In his encyclical “Laudato Si,” Pope Francis writes about “throw away culture.” While much of the encyclical discusses themes about the environment, “throw away culture” refers to much more than littering or the wasteful nature of consumerism. Lucia Silecchia, a law professor at Catholic University of America, has argued that Pope Francis intends the phrase as “a critique of a mindset and world view that discards people, promises, values and community bonds when they seem to lack immediately obvious or quantifiable value in the eyes of the world.” This mindset does not recognize anything as having intrinsic value, but only in relation to things like usefulness. Once something – or someone – is no longer seen as providing value, according to some contrived standard, it is understood that it is better for it to be eliminated or discarded.
For example, last week (8/11/22) there was an article by Maria Cheng in Associated Press about the growing practice of euthanasia in Canada. Since 2016, it has been legal for doctors and nurse practitioners in Canada to use drugs to kill patients who meet certain criteria. Cheng describes the law in this way: “Today, any adult with a serious illness, disease or disability can seek help in dying.” This seems to include a 61-year-old man named Alan Nichols, who had a history of seizures and recently suffered a stroke, but whose application for euthanasia listed “hearing loss” as the sole condition motivating his desire to die. His case worker noted that, although he had been living on his own, he was “frail” and not “thriving.” Thus, authorities deemed his euthanization justified, to the dismay of his family. In another case, a 41-year-old man named Sean Tagert, who suffered with ALS, applied to be euthanized when confronted with the financial costs of continued treatment. There was also a woman named Sheila Elson, whose 25-year-old daughter had cerebral palsy and spina bifida. When Elson took her daughter to the hospital for treatment, a doctor told her that her daughter was a candidate for euthanasia, and that it would be “selfish” not to let medical professionals kill her. Tellingly, the article notes: “Medical authorities in [Canada’s] two largest provinces, Ontario and Quebec, explicitly instruct doctors not to indicate on death certificates if people died from euthanasia.”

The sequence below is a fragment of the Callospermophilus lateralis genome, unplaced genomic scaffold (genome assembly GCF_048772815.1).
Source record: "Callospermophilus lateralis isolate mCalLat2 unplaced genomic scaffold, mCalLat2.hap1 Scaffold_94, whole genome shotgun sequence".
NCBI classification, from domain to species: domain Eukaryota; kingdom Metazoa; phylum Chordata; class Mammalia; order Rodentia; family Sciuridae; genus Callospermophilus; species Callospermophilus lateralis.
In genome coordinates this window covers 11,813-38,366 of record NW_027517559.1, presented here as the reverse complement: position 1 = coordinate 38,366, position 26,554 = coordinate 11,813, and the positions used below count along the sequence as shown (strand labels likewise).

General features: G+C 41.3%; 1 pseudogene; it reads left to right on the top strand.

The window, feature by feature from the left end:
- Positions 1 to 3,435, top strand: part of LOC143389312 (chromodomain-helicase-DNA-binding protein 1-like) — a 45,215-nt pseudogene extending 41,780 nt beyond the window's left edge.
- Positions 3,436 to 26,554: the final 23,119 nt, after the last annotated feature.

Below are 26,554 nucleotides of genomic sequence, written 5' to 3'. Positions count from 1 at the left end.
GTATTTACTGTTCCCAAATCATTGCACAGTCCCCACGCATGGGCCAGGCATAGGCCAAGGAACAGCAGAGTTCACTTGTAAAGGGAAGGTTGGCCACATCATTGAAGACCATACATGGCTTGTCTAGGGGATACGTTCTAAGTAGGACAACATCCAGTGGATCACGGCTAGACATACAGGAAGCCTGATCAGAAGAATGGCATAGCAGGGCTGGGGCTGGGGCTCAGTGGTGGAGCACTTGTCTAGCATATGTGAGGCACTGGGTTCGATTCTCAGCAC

The advocacy group Death with Dignity argues that legalized euthanasia and assisted suicide are not just compassionate ways to end suffering, but also necessary to ensure personal autonomy. They claim that people must be able to determine for themselves whether their lives are worth living. But in a “throw away culture,” which has adopted the idea that certain human lives have no value, the tendency will always be towards the expansion of categories of those who lack sufficient quality of life to justify continued existence. Neglect is normalized, and killing becomes best medical practice.
This is, of course, evil. Life is a gift, and we do not have the authority to determine that any human life, including our own, is only good to be thrown away. Pope Francis calls upon us to reject the “throw away culture” in favor of a “culture of encounter” by being attentive to those who are forgotten and suffer in any way, and reminding them with our words and actions (and our laws and public policies) that they are precious because of what they are, not because of what they can do.